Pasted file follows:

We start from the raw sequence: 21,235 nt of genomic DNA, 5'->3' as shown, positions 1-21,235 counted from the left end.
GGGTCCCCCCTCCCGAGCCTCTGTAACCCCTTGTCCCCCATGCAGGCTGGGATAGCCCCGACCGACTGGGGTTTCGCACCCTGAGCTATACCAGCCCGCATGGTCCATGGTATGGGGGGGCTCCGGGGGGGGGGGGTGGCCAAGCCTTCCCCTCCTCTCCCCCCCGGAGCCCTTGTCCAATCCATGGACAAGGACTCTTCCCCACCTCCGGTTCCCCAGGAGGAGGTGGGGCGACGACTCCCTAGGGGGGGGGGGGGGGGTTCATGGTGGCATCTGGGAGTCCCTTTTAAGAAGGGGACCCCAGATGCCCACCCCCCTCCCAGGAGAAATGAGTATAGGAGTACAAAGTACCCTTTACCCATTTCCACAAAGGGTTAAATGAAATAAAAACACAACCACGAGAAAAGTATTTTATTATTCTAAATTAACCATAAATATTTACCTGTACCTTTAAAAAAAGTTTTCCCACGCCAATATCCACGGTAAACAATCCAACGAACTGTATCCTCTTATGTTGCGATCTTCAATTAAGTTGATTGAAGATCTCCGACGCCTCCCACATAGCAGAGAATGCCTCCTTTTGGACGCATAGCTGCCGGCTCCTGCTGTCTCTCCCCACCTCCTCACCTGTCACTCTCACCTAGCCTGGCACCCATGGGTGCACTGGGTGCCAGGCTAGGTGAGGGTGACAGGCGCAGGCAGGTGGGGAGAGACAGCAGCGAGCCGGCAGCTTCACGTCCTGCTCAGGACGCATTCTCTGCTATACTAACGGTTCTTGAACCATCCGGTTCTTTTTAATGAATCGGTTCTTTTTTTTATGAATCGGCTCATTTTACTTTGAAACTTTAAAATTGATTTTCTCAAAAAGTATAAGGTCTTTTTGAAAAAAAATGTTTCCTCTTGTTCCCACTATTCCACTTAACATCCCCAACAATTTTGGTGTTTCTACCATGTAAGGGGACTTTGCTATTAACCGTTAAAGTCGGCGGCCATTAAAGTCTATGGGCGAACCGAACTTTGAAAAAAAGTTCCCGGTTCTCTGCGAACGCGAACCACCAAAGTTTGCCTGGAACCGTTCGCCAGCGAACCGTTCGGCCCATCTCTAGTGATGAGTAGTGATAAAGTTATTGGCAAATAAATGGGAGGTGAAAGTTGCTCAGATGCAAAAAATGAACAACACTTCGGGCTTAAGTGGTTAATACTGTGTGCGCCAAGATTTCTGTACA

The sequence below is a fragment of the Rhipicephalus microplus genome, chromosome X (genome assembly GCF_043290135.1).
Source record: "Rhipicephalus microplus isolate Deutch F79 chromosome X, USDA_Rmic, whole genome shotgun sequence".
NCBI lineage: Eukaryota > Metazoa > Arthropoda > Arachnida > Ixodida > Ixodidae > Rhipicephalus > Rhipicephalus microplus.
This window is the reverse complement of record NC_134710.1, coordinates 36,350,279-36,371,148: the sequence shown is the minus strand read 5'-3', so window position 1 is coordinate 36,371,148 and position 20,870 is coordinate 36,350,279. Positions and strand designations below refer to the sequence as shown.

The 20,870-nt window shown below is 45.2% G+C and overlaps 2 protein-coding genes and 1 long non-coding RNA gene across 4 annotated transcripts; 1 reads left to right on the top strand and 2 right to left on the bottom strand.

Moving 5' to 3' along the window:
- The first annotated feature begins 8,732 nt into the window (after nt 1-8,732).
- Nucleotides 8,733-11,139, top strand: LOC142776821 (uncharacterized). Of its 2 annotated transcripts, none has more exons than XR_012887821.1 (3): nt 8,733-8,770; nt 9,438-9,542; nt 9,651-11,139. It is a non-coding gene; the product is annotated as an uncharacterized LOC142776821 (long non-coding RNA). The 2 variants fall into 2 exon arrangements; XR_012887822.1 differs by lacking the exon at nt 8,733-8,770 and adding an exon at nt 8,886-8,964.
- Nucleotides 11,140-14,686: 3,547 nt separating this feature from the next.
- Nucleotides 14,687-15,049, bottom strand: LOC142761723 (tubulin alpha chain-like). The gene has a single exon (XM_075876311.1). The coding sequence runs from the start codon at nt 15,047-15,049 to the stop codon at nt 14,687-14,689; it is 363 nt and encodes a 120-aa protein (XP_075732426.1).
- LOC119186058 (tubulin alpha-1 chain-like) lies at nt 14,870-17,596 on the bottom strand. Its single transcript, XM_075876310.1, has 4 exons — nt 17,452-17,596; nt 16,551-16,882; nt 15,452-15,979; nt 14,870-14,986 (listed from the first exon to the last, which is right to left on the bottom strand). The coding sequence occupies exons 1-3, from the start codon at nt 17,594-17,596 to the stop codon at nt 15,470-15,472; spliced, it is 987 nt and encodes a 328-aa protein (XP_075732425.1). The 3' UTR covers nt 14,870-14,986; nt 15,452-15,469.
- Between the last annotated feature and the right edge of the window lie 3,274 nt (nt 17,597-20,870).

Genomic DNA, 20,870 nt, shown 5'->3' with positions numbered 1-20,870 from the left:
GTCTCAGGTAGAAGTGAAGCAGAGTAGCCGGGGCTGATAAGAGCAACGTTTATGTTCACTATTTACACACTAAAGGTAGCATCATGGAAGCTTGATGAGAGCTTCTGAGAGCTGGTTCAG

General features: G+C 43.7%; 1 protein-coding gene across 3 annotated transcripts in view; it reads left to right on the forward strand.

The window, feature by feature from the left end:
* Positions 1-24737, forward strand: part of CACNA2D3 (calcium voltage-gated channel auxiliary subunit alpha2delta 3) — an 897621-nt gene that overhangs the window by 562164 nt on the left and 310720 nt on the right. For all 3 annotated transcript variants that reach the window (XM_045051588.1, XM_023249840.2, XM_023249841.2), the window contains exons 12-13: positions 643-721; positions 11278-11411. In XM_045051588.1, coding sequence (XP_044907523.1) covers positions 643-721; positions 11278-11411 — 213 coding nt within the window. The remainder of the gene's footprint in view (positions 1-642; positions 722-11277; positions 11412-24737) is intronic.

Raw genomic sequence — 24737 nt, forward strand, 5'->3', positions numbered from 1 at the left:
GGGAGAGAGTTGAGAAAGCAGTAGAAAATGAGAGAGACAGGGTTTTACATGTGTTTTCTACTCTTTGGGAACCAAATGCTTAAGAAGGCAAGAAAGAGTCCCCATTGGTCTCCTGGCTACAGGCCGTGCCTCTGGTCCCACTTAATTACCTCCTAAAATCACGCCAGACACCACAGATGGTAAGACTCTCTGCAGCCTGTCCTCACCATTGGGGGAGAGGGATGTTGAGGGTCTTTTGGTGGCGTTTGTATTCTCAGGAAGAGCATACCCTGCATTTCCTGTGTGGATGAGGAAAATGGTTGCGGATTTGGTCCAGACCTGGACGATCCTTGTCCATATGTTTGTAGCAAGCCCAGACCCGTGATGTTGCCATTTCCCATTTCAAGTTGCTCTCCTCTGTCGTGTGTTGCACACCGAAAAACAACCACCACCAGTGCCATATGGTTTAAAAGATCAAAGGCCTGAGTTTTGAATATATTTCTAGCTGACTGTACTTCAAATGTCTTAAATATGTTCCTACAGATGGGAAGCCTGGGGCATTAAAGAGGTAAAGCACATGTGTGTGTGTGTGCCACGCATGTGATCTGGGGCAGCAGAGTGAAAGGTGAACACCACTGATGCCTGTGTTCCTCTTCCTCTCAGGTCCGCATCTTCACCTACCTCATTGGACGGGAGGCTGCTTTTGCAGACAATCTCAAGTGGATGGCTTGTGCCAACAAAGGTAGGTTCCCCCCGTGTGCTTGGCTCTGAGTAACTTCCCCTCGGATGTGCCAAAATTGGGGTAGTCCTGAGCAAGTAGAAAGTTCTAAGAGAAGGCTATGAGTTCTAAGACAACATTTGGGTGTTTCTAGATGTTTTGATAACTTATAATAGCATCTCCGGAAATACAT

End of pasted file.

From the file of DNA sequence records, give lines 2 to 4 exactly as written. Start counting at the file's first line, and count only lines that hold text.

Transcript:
GGGTCCCCCCTCCCGAGCCTCTGTAACCCCTTGTCCCCCATGCAGGCTGGGATAGCCCCGACCGACTGGGGTTTCGCACCCTGAGCTATACCAGCCCGCATGGTCCATGGTATGGGGGGGCTCCGGGGGGGGGGGGTGGCCAAGCCTTCCCCTCCTCTCCCCCCCGGAGCCCTTGTCCAATCCATGGACAAGGACTCTTCCCCACCTCCGGTTCCCCAGGAGGAGGTGGGGCGACGACTCCCTAGGGGGGGGGGGGGGGGTTCATGGTGGCATCTGGGAGTCCCTTTTAAGAAGGGGACCCCAGATGCCCACCCCCCTCCCAGGAGAAATGAGTATAGGAGTACAAAGTACCCTTTACCCATTTCCACAAAGGGTTAAATGAAATAAAAACACAACCACGAGAAAAGTATTTTATTATTCTAAATTAACCATAAATATTTACCTGTACCTTTAAAAAAAGTTTTCCCACGCCAATATCCACGGTAAACAATCCAACGAACTGTATCCTCTTATGTTGCGATCTTCAATTAAGTTGATTGAAGATCTCCGACGCCTCCCACATAGCAGAGAATGCCTCCTTTTGGACGCATAGCTGCCGGCTCCTGCTGTCTCTCCCCACCTCCTCACCTGTCACTCTCACCTAGCCTGGCACCCATGGGTGCACTGGGTGCCAGGCTAGGTGAGGGTGACAGGCGCAGGCAGGTGGGGAGAGACAGCAGCGAGCCGGCAGCTTCACGTCCTGCTCAGGACGCATTCTCTGCTATACTAACGGTTCTTGAACCATCCGGTTCTTTTTAATGAATCGGTTCTTTTTTTTATGAATCGGCTCATTTTACTTTGAAACTTTAAAATTGATTTTCTCAAAAAGTATAAGGTCTTTTTGAAAAAAAATGTTTCCTCTTGTTCCCACTATTCCACTTAACATCCCCAACAATTTTGGTGTTTCTACCATGTAAGGGGACTTTGCTATTAACCGTTAAAGTCGGCGGCCATTAAAGTCTATGGGCGAACCGAACTTTGAAAAAAAGTTCCCGGTTCTCTGCGAACGCGAACCACCAAAGTTTGCCTGGAACCGTTCGCCAGCGAACCGTTCGGCCCATCTCTAGTGATGAGTAGTGATAAAGTTATTGGCAAATAAATGGGAGGTGAAAGTTGCTCAGATGCAAAAAATGAACAACACTTCGGGCTTAAGTGGTTAATACTGTGTGCGCCAAGATTTCTGTACA

The sequence below is a fragment of the Rhipicephalus microplus genome, chromosome X (genome assembly GCF_043290135.1).
Source record: "Rhipicephalus microplus isolate Deutch F79 chromosome X, USDA_Rmic, whole genome shotgun sequence".